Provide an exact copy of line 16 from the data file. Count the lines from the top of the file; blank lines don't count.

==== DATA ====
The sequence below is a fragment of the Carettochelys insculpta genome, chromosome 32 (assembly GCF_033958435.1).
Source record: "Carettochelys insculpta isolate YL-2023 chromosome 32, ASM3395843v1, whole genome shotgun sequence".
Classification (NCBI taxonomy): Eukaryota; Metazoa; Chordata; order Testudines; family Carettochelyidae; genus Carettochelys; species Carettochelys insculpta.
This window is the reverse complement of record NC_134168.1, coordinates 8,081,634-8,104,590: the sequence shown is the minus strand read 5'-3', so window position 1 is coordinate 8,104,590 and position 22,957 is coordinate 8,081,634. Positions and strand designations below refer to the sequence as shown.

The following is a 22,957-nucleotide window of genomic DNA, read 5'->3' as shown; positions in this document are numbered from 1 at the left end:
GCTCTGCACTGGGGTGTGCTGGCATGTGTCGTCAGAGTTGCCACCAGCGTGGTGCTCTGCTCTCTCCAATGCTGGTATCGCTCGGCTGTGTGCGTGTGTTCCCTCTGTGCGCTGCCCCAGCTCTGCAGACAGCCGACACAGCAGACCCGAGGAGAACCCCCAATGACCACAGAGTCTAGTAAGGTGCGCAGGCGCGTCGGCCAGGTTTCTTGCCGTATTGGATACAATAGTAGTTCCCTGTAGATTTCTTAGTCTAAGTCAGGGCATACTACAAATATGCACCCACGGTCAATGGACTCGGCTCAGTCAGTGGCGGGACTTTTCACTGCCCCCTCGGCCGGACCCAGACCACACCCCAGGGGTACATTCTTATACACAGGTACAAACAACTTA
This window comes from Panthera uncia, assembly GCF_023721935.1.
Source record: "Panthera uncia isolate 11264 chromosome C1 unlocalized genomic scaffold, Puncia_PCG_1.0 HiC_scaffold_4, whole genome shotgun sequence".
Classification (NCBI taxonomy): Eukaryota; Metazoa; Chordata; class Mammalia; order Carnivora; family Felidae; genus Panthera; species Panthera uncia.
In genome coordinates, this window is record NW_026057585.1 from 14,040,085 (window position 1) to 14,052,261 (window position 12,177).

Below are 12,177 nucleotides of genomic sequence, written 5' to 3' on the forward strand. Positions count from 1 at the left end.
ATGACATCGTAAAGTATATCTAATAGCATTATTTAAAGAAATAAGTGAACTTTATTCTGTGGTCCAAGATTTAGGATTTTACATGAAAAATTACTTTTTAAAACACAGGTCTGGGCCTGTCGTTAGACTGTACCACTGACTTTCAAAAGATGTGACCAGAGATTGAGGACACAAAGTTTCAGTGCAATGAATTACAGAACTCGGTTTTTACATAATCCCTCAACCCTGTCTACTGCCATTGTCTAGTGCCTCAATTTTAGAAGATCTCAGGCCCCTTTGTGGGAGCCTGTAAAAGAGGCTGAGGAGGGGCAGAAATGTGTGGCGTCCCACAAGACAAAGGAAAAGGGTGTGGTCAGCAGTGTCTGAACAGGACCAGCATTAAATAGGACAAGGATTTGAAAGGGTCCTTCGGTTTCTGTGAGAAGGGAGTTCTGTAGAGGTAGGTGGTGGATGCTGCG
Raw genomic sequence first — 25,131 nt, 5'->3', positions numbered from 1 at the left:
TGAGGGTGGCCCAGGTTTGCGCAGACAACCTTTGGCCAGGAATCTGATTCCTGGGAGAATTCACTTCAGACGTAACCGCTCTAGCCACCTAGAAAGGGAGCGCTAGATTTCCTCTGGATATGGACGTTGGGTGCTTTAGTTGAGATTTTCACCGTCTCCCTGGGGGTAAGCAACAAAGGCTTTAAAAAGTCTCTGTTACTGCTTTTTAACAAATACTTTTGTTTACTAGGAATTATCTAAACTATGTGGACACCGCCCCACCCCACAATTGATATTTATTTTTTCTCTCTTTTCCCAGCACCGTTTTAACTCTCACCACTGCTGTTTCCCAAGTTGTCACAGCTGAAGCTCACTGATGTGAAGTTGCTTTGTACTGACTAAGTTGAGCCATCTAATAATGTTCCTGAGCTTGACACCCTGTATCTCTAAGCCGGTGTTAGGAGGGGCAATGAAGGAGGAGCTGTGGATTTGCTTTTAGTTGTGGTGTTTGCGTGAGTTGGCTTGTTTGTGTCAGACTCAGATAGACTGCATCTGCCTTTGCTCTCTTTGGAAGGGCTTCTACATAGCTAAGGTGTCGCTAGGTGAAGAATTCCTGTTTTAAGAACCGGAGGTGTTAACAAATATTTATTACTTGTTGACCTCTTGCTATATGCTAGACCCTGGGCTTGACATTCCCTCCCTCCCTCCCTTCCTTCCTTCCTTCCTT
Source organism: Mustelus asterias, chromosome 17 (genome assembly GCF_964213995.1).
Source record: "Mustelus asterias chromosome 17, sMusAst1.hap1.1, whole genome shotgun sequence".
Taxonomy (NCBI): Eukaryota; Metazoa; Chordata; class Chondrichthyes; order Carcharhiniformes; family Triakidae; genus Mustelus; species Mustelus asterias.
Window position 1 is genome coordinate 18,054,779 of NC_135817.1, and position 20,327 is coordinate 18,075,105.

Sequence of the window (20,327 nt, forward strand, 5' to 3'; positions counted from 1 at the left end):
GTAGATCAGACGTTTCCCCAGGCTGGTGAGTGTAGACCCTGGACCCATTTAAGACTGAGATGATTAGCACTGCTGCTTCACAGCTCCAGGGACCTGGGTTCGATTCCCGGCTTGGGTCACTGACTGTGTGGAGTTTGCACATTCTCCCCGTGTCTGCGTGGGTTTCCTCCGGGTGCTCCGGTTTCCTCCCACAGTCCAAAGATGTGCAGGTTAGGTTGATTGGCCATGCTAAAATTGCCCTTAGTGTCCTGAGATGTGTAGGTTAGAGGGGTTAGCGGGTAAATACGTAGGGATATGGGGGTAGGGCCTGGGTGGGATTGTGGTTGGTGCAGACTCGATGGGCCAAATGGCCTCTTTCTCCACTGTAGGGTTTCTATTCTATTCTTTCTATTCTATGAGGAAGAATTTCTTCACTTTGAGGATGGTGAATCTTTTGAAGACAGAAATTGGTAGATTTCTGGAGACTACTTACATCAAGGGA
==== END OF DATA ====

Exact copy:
Source record: "Mustelus asterias chromosome 17, sMusAst1.hap1.1, whole genome shotgun sequence".